👋 My name is Adrien. I’ve never worked in a company with more than 6 people (Tinbox team unite! cc David, Samuel, François, Lucas & Miguel) or had a boss. But with Spot.coach, the company I founded with Eric, former CEO of Wanadoo and Victor, my college roommate (I did go to college for a bit), I’ve helped hundreds of managers, interviewed countless HR & talent management teams and listened to successful startup founders talk about their management scaling issues.
Long story short, Spot.coach has given me a unique view of “Why management“ and I want to share it with you in this “The Monocle” series.
So put your monocle on and let’s theorize.
🧐 [monocle → on]
Management is everywhere. If you think of it as something boring, or as a “big company thing” — take a step back.
Even if you work in a startup with 2 people, you are managing and being 24/7.
For this first episode of The Monocle, I created Puppy.io, a fictional early stage startup with 3 founders & 6 employees.
It mirrors a company I had the chance to interact with this past year.
With Puppy.io, I want to show you how management impacts an early stage company’s culture.
As companies scale, good founders will always talk about how worried they are about maintaining their “company culture”.
Was ist das?
Culture is a code of conduct. It’s how people in your company choose to behave, communicate, dress, work, have fun, etc. Every company has one.
Yes, some “look cool” while others look “depressing” — but the key here is that a culture isn’t good or bad. Culture just is. As long as you have a group of people, you have a culture.
Example: You’re invited to a fancy cocktail party. You know how people will greet each other, how people will dress, what kind of food they will eat, what topics of conversation they might bring up, what to say and not to say, etc…
The birth of a company’s culture 🐺
Orginally Puppy.io was called Wolf.io. The founders thought it best illustrated what they all had in common: their entrepreneurial drive, alone against the world — a lone wolf idea. Yes, they had grouped into a pack, but each with their freedom and individuality.
This translated into an interesting management system:
- Reporting & Communication: Founders expected each other to let the others know if something was wrong or if they were having doubts about a decision.
- Ownership & Responsibility: Each of them was responsible for making sure they were able to deliver. Collaboration was key in that effort, and if you didn’t ask, it was your fault.
- Scope decision making: Each founder could call their own shots unless they felt it would impact the work of the pack.
Long story short, everything you expect from a management structure was somehow ingrained in each of the founders without each founder having a manager.
But that became a challenge as the founders started bringing in new people. They wanted to keep the self-management culture they had established.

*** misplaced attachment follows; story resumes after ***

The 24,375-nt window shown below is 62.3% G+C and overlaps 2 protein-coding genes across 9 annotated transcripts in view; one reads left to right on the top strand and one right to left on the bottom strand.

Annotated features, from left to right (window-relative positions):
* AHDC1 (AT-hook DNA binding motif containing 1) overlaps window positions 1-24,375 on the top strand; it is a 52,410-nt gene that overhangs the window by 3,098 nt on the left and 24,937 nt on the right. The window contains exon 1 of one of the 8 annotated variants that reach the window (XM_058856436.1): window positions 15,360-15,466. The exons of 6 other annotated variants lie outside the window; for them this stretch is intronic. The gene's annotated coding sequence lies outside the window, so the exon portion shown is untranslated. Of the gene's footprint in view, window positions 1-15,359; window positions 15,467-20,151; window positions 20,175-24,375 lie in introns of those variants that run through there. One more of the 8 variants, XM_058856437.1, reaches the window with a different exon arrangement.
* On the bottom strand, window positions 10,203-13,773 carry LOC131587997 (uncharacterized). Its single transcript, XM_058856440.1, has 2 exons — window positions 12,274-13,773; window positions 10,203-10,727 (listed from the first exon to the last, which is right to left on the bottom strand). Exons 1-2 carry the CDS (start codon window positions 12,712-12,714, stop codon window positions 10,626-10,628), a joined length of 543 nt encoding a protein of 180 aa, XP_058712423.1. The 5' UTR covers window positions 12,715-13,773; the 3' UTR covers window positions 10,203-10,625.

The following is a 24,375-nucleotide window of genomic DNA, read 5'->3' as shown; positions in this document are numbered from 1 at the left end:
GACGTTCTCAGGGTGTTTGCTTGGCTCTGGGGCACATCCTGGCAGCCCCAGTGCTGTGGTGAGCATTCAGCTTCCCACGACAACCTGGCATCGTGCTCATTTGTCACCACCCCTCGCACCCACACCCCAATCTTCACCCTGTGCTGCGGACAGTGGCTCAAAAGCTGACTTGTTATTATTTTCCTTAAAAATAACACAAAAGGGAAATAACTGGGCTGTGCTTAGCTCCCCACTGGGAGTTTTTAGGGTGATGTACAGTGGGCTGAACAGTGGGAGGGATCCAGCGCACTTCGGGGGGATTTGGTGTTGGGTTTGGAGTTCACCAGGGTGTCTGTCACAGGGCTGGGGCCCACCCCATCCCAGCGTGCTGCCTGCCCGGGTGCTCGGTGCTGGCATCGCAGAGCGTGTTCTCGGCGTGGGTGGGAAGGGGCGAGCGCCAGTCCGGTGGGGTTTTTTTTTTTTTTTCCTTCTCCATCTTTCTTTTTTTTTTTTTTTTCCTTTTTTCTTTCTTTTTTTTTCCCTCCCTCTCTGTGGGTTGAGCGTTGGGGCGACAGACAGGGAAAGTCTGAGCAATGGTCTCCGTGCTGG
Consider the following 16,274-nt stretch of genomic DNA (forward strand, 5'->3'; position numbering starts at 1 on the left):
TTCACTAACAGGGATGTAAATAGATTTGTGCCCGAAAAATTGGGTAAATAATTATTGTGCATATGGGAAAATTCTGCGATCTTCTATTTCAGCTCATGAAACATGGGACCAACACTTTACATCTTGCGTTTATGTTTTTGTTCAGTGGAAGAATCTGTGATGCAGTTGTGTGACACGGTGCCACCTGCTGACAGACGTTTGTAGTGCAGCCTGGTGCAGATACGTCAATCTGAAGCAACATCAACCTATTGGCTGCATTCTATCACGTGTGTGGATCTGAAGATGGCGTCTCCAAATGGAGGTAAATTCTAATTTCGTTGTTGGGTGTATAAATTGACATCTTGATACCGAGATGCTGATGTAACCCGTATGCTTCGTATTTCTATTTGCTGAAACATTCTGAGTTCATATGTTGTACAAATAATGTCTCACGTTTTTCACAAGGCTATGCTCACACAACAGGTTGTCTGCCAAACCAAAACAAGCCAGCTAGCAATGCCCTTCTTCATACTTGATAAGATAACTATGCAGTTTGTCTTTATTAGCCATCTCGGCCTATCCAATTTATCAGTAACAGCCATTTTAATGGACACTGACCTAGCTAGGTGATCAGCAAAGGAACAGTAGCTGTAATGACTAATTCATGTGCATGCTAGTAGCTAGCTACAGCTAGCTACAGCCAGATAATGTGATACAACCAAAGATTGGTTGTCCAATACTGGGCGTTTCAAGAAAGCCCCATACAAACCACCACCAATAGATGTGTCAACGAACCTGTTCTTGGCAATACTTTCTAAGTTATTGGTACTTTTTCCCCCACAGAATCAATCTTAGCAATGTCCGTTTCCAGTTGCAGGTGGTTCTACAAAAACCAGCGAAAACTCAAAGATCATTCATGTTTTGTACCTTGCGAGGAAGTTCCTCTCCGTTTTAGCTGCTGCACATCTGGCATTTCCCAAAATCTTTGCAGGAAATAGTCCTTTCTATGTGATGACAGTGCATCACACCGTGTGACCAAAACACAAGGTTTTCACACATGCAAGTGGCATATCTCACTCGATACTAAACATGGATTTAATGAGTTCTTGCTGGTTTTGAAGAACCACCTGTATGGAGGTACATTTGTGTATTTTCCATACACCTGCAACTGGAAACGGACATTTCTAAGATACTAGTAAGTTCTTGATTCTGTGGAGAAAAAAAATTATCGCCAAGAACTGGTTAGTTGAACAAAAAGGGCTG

One of my favorite moments in the TV show Silicon Valley:
Richard (CEO): I'd like for this company to be different than Hooli and Goolybib and all the rest, you know? Like, let's like not turn this into a corporate cult with bike meetings and voluntary retreats that are actually mandatory. And claiming to make the world a better place all the time. Let's, uh, let's just think different.Richard (CEO): Don't think different. That's Apple.Richard (CEO): Uh, umm Let's just Let's just do it.Big Head (Early Employee): That's Nike, man.Richard (CEO): I know that's Nike.Big Head (Early Employee): Yeah.Richard (CEO): Uh Fuck it. I don't know. Let's just make it... Let's just make it happen!
The Birth of a Dictatorship
As soon as Wolf.io’s first employee stepped in, things started to change.
From Self-Managed (t=0)…
At t=0, the company culture is the one we described above: self-managed.
Wolf.io was therefore looking for people who would fit their culture — other self-managed “lone wolves”. 🐺
… to Dictatorship (t+1 employees)
The experience for the newly hired lone wolves however, was very different.
Startups are a dictatorship — not a democracy or an anarchy.
The lone wolves were put under a cage: the founders’ management (and even the founders’ micromanagement).
Week after week, the lone wolves became cute puppies. They relied on founders for direction (and 🧠 food).
⚡️ Culture Clash ⚡️
A couple of hires down the line and you have the founders’ vision of a self-managed lone-wolf culture vs. the real team of cute puppies.
It really hit home when the first major problems came up.
“Why are we finding out about this just now?”, “How did this happen?” & “Who’s responsible?”
“At Wolf.io, this shouldn’t be happening.” — Howdy, Pack Leader
Everyone was kind of looking around thinking… “I just did what I was told — I was following the Pack Leader.”
This is when the company decided to rebrand as Puppy.io. They realize how different their organization had become compared to Wolf.io.
Teach your team to self-manage.
There will always be strong leadership from the founders.
Startups are a dictatorship by design, you won’t change that.
But what you can change is the behavior your employees have in that dictatorship. How they help the founders make decisions, inspire the CEO’s leadership.
“The greatest people are self-managed.” – Steve Jobs
The best founders I’ve met make sure that each individual feels responsible for their work and its impact. They make sure information is shared in a proactive manner. They tell the dictator how to make their lives better.
Pro Tip 💡
Founders, start by telling your team the secrets to how you manage yourself.
How do you know if you’re doing a good job? When do you get help? How often to you talk with other people about what you’re working on?
Great employees make great managers, not the other way around.
[monocle → off]